Petrik’s formula for quantum plastic data: breakthrough or fraud?

Viktor Petrik, Academician of the Russian Academy of Natural Sciences. Source: TASS/ Yuri Belinsky

Viktor Petrik, Academician of the Russian Academy of Natural Sciences. Source: TASS/ Yuri Belinsky

Russian scientist Viktor Petrik proposes to ensure that bank data cards become completely tamper-proof, by removing the magnetic strips and electronic chips where data is stored, and replacing it with quantum key protection technology. While his small white plastic card is being presented as a breakthrough, there are many who question its feasibility.

Your bank data cards could soon look like a piece of white plastic, with no distinctive identifying features, if Viktor Petrik has his way.

Hailing his quantum key protection technology as the “invention of the century,” Petrik claims he has “created a fundamentally new, absolutely safe kind of bank card,” which cannot be hacked or compromised.

His claims have caused a buzz of excitement across the world of finance, always looking for ways to provide tamper-proof protection for clients.

A genius and a rogue: Who is Mr. Petrik?

Viktor Petrik has been called “the Russian Leonardo Da Vinci of our times,” “a master and a thinker in many fields,” and even “a genius of the 21st century.” However, in Russian academic circles he is better known as a representative of pseudo-science. Russian scientists’ struggle with Petrik has gone so far as to acquire a name of its own: “Petrikgate.”

In 2010 a commission of the Russian Academy of Sciences analyzed his works and concluded that they have no scientific value. Petrik himself claims that the market value of his inventions amounts to $8,836,673,000. It has been reported that he allegedly discovered a formula for winning casino games, invented a method to set transportation into motion without using sources of energy and created a perpetually moving cylinder. His most dubious invention is an underground “pyramid of Cheops” that irradiates rays that Petrik argues can prolong a man’s life to 140 years.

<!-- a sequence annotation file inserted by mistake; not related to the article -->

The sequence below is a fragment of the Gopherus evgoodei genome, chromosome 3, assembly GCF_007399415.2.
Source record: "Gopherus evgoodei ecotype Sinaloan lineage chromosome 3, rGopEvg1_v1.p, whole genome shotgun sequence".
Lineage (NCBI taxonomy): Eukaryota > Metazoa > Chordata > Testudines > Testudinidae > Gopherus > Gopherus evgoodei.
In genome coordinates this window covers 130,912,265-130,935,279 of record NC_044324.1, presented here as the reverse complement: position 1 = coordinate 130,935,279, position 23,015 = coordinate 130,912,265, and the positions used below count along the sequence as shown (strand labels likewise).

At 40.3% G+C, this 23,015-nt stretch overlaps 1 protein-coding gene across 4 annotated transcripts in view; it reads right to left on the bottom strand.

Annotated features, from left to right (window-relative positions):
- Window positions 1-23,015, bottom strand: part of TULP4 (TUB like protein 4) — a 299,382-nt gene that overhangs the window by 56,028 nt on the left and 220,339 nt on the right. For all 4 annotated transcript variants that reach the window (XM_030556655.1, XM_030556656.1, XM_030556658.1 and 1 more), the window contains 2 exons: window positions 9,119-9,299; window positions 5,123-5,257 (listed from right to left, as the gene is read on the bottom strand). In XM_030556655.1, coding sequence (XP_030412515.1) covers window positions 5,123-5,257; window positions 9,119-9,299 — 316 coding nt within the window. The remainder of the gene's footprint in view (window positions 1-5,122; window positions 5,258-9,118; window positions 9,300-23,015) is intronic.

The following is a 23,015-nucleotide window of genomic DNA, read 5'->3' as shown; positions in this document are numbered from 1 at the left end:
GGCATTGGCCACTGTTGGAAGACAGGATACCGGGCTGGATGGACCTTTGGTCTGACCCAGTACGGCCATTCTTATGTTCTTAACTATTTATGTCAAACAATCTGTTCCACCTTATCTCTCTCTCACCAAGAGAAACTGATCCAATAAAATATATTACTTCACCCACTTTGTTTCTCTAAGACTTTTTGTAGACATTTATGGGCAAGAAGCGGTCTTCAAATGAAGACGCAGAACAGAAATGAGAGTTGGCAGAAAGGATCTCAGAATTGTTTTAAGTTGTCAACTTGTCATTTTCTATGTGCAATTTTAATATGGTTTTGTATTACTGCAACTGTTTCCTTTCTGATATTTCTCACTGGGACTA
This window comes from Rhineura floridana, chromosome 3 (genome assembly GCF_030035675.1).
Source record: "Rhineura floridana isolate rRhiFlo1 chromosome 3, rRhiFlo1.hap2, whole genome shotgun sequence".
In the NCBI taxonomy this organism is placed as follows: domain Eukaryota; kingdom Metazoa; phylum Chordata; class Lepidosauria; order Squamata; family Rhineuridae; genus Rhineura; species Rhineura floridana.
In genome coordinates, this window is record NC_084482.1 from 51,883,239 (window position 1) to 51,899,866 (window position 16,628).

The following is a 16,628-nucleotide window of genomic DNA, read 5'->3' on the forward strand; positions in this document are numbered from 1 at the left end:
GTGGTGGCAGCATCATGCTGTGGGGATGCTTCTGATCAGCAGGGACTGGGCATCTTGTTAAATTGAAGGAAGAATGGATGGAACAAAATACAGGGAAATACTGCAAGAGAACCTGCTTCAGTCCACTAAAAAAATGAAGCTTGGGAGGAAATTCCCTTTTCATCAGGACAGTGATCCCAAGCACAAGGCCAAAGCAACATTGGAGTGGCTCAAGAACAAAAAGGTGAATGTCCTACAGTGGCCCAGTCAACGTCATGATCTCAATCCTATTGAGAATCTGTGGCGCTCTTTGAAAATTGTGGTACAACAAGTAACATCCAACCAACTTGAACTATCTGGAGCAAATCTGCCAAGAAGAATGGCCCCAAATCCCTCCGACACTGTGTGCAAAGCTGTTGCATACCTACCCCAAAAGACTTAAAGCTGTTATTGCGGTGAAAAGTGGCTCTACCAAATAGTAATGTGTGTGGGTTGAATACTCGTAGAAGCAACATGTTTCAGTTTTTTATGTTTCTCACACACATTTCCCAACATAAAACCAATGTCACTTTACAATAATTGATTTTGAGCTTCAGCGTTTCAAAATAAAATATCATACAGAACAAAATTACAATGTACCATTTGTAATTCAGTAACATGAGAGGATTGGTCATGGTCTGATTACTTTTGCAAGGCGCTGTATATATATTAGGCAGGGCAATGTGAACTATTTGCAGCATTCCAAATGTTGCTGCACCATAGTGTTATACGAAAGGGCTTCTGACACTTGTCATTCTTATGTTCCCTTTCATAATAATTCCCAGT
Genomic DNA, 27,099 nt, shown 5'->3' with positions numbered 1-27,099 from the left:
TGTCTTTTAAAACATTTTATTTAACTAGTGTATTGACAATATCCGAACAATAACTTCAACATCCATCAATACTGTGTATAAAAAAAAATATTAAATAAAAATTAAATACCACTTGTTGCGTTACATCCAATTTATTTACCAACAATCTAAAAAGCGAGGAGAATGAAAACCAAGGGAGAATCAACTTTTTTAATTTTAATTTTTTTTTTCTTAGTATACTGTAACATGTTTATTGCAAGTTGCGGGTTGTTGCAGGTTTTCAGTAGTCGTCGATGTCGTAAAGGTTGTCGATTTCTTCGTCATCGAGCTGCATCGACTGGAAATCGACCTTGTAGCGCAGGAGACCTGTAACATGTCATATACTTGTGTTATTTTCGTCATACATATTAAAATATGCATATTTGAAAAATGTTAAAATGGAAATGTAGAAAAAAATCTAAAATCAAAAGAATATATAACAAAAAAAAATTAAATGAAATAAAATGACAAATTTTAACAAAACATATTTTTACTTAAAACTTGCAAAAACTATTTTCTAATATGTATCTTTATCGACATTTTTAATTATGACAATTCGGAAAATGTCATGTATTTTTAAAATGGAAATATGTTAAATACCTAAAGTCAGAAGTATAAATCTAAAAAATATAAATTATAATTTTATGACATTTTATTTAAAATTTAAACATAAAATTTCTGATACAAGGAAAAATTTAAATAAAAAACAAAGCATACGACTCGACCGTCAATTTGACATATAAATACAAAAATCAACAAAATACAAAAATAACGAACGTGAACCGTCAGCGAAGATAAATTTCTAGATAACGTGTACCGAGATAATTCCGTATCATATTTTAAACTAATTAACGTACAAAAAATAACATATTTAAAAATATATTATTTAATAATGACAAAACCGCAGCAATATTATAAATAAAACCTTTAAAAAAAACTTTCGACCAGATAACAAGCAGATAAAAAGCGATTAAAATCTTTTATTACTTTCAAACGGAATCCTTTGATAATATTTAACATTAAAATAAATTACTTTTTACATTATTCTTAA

“Russian scientist makes a breakthrough,” said a variety of global media outlets when Petrik presented his card, in which there are no magnetic strips or microchips but quantum dots are inserted in the polymer granules to make what he calls an “absolutely fraud-proof” small, white plastic card.

According to Petrik, the magnetic strip and the electronic chips are the weakest link in the bank card security chain and need to be got rid of.

“We created a fundamentally new, absolutely safe kind of bank card,” says Viktor Petrik, squeezing a small piece of white plastic in his hands. “In this object there are no magnetic strips or microchips and this card is absolutely fraud-proof.” According to Petrik, the card cannot be hacked into or compromised “using easily accessible electronic means.”

However, several Russian scientists are sceptical about the scientist’s seemingly brilliant solution for the problem of data leakage, and say the invention is of dubious value, doubting its validity.

A technological revolution or a pseudo-science?

Questions abound about the whether bank users will truly receive better protection if payment systems are routed through a quantum piece of plastic.

Petrik’s invention has several aspects that bewilder experts. First, in order to introduce it, the system of payments worldwide will need to be changed.

Yet the quantum key method could provide a high level of protection for physical objects, including cards. Other scientists have also been conducting research along similar lines, exploring similar technologies.

“The method proposed by Petrik is not new, and in the form in which it has been exposed it can be easily hacked, for example, by using a modern 3D printer,” Nikolay Suetin, scientific director of the IT cluster at the Skolkov Fund told RIR. “At the moment some approaches that use other quantum effects are being actively developed.”

The American Quantum Materials Corporation had proposed the use of quantum dots in the struggle against the production of counterfeit goods back in 2014. However, the technology they have been developing is more complex.

Research in this field has also been carried out at the Eindhoven University of Technology in the Netherlands. It is possible, therefore, that quantum protection technologies could replace the usual microchips and magnetic strips some time in the future, while bank cards could turn into pieces of white plastic without identifiable signs.

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